CANADA FX DEBT-C$ pares losses as July rate hike odds oscillate near 50 pct

 (Adds economist quote and details on activity, updates prices)
    * Canadian dollar at C$1.3336, or 74.99 U.S. cents
    * Price of U.S. oil rises 3.2 percent
    * Bond prices rise across the yield curve

    By Fergal Smith
    TORONTO, June 27 (Reuters) - The Canadian dollar weakened to
a one-year low against its U.S. counterpart on Wednesday before
paring some losses as remarks by Bank of Canada Governor Stephen
Poloz left investors guessing about prospects for an interest
rate hike next month.
    At 5 p.m. EDT (2100 GMT), the Canadian dollar          was
trading 0.2 percent lower at C$1.3336 to the greenback, or 74.99
U.S. cents.
    The currency touched its weakest intraday since June 12,
2017 at C$1.3386.
    The effects of U.S. steel and aluminum tariffs and tighter
mortgage rules will "figure prominently" in the Bank of Canada's
July decision on interest rates, Poloz said in a speech, before
making clear in a press conference that an interest rate hike is
still on the table for July.              
    "The speech left investors with a sense that Governor Poloz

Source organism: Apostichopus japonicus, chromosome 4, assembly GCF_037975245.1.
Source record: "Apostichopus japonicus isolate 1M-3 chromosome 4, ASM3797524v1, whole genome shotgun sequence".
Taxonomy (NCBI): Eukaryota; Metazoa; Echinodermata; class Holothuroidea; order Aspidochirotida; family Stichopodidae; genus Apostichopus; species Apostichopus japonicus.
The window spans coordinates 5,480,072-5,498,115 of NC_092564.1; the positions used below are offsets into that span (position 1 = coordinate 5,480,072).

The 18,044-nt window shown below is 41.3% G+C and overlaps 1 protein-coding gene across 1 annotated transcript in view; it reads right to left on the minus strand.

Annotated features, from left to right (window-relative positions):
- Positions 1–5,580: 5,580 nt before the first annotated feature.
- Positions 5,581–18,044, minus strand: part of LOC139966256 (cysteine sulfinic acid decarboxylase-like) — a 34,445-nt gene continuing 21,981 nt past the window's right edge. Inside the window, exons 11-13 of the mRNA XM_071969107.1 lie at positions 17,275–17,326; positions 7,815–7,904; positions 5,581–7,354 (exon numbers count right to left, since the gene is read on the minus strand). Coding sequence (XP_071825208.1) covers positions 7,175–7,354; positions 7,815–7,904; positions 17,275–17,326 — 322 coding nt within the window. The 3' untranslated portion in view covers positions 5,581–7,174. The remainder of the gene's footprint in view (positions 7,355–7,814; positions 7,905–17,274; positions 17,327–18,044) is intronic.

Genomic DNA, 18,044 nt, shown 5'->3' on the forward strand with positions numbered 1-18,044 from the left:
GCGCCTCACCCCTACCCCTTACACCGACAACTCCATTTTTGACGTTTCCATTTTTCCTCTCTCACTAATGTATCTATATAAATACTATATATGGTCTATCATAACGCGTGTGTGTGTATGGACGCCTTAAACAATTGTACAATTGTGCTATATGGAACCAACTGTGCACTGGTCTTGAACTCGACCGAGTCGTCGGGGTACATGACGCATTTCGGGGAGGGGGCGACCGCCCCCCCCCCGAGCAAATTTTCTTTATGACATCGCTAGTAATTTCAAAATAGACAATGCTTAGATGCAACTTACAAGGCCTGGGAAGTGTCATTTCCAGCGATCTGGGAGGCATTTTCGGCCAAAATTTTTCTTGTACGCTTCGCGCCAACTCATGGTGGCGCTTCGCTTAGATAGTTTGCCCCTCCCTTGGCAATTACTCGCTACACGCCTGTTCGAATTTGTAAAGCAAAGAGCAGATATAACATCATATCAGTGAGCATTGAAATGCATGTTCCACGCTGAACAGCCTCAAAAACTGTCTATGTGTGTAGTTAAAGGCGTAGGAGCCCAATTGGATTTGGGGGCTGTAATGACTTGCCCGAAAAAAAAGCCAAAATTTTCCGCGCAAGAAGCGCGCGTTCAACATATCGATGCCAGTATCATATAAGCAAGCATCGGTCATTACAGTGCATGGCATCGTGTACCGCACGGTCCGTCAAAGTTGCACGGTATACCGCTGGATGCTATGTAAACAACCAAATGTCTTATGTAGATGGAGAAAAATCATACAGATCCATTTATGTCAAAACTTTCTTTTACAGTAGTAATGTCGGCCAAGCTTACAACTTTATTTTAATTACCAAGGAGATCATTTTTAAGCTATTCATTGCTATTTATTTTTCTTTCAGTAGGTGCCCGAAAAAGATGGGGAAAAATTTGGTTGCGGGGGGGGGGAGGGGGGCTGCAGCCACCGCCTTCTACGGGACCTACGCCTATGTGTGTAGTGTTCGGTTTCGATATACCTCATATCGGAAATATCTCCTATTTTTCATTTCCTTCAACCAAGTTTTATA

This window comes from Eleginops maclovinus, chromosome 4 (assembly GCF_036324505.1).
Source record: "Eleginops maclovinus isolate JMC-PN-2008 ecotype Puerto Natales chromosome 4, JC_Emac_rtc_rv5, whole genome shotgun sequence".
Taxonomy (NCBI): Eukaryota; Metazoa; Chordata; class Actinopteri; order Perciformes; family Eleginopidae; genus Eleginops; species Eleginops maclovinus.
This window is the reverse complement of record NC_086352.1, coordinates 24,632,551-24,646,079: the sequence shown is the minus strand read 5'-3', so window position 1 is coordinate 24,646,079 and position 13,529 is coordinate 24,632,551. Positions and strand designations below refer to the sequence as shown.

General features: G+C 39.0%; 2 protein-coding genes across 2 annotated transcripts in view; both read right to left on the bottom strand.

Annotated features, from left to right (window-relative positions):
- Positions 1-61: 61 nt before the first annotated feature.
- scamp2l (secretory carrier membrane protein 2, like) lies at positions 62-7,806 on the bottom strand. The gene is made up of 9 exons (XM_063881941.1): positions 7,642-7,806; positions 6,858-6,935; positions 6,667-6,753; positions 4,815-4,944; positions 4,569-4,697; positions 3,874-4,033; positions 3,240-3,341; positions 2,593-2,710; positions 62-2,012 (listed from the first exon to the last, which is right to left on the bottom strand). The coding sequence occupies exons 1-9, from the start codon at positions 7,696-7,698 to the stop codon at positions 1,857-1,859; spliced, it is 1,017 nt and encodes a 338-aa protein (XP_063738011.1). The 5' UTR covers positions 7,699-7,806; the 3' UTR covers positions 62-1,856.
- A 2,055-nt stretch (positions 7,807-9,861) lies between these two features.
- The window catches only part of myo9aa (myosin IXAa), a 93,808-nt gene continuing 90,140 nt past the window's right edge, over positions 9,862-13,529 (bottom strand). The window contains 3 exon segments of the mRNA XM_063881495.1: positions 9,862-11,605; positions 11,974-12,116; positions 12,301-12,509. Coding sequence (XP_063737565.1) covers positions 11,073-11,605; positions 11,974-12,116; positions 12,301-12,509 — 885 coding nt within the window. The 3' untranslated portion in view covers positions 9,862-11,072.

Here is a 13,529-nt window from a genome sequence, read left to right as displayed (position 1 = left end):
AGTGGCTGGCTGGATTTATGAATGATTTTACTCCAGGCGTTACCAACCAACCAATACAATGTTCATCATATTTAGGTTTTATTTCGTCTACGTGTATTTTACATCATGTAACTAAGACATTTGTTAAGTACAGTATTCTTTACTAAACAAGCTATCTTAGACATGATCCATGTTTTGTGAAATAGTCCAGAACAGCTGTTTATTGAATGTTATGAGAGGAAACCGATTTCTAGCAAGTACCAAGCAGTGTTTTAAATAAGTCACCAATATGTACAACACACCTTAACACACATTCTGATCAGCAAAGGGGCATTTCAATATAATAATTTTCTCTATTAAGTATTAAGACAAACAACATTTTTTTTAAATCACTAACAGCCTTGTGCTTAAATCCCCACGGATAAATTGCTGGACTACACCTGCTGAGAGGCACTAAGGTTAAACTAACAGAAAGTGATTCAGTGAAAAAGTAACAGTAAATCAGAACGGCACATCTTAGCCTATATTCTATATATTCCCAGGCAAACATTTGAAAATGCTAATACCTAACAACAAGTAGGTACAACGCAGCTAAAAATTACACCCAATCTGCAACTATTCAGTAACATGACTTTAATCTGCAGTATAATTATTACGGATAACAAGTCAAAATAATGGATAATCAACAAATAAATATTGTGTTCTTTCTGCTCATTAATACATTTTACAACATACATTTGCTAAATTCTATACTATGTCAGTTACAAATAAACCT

is on the fence about the upcoming rate decision," said Royce
Mendes, senior economist at CIBC Capital Markets. "He made
references to the Bank of Canada being particularly data
dependent right now."        
    Chances of a rate hike at the July 11 announcement initially
fell to less than 50 percent but then recovered to match the
level before the speech at 55 percent, data from the overnight
index swaps market showed.
    Canada's gross domestic product data for April and the Bank
of Canada Business Outlook Survey are due on Friday.
    The price of oil, one of Canada's major exports, was
supported by U.S. demands that importers stop buying Iranian
crude from November. U.S. crude        prices settled 3.2
percent higher at $72.76 a barrel.             
    Some of the benefit of higher prices, however, could be lost
for Canada due to a supply outage at the Syncrude oil sands
facility in Alberta, with repairs expected to last at least
through July.             
    U.S. stocks fell on renewed uncertainty regarding the U.S.
stance on Chinese investments in American technology companies.
    Canada runs a current account deficit so its economy could
be hurt if the flow of trade or capital slows.
    The country also has its own trade dispute with the United
States and is in slow-moving talks to revamp the North American
Free Trade Agreement.
    Canadian government bond prices were mixed across the yield
curve, with the 10-year             rising 10 Canadian cents to
yield 2.094 percent.
    The 10-year yield touched its lowest intraday since Jan. 4
at 2.056 percent.

 (Reporting by Fergal Smith
Editing by Chris Reese)